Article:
Ataxia and Gait Disturbances

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					Ataxia and Gait
 Disturbances
Presented by A. Hillier, D.O.
        EM Resident
St. John West Shore Hospital
Ataxia and Gait Disturbances
   Generally symptoms of another disease
   Ataxia
       Failure to produce smooth intentional
        movements
   Gait Disturbance
       Inability to perform smooth coordinated gait
   May be described by patient as
    -Weakness               -Dizziness
    -Stroke                 -Falling
Ataxia and Gait Disturbances
   Pathophysiology
       Result from any condition that affects the central
        and peripheral nervous systems

       Ataxia: Types
            Motor ataxia
            Sensory ataxia
Ataxia and Gait Disturbances
   Motor Ataxia
       Caused by cerebellar disorders
            Intact sensory receptors and afferent pathways
            Integration of proprioception is faulty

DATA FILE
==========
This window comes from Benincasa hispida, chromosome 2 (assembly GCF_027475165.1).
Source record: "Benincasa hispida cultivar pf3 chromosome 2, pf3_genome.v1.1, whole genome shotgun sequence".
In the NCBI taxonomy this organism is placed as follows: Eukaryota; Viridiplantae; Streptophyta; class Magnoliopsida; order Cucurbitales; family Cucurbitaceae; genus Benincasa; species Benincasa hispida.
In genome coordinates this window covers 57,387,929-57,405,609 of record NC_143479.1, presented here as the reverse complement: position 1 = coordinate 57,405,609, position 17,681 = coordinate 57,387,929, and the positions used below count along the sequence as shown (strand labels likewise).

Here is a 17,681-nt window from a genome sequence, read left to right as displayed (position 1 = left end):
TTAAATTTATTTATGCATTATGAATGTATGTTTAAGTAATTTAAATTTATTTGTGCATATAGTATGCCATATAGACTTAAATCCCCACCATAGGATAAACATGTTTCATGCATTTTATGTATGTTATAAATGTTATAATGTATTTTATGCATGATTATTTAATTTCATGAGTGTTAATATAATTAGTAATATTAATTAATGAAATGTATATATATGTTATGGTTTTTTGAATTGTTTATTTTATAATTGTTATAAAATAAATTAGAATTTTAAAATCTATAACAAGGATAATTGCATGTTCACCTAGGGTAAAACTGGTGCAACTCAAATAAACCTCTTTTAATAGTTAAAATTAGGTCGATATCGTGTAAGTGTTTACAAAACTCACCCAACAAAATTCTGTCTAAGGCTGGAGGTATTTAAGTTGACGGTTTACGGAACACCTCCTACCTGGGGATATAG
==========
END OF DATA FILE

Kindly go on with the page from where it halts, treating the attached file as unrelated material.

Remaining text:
   Midline cerebellar lesions cause truncal ataxia
            Lateral cerebellar lesions cause limb ataxia
            Thalamic infarcts may cause contralateral ataxia
             with sensory loss
Ataxia and Gait Disturbances
   Sensory Ataxia
       Failure of proprioceptive information to the CNS

       May be due to disorders of spinal cord or
        peripheral nerves

       Can be compensated for by visual inputs
 Ataxia and Gait Disturbances
Differential Diagnoses
      Intoxication                   Multiple Sclerosis
           Ethanol                   Thalamic disorders
           Sedative-hypnotics        Parkinson’s Disease
           Anticonvulsants           Cervical spondylosis
      Hyponatremia                   Posterior column disorders
      Cerebellar disorders           Peripheral neuropathy
      Tumor                          Vestibulopathy
      Hydrocephalus                  Disequilibrium of aging
      Cerebral vascular accidents
      Inborn errors of metabolism
    Ataxia and Gait Disturbances
   Definitions
       Best to use descriptive terms for gait
        disturbances
       Motor ataxia: wide-based with irregular, unsteady
        steps
       Sensory ataxia: abrupt leg movement and
        slapping impact of feet
       Festinating gait: narrow-based miniature shuffling
        steps. Commonly seen in PD
Ataxia and Gait Disturbances
    Apraxic gait: difficult initiating gait. May be seen in
     NPH and PD
    Equine gait: high stepping gait due to peroneal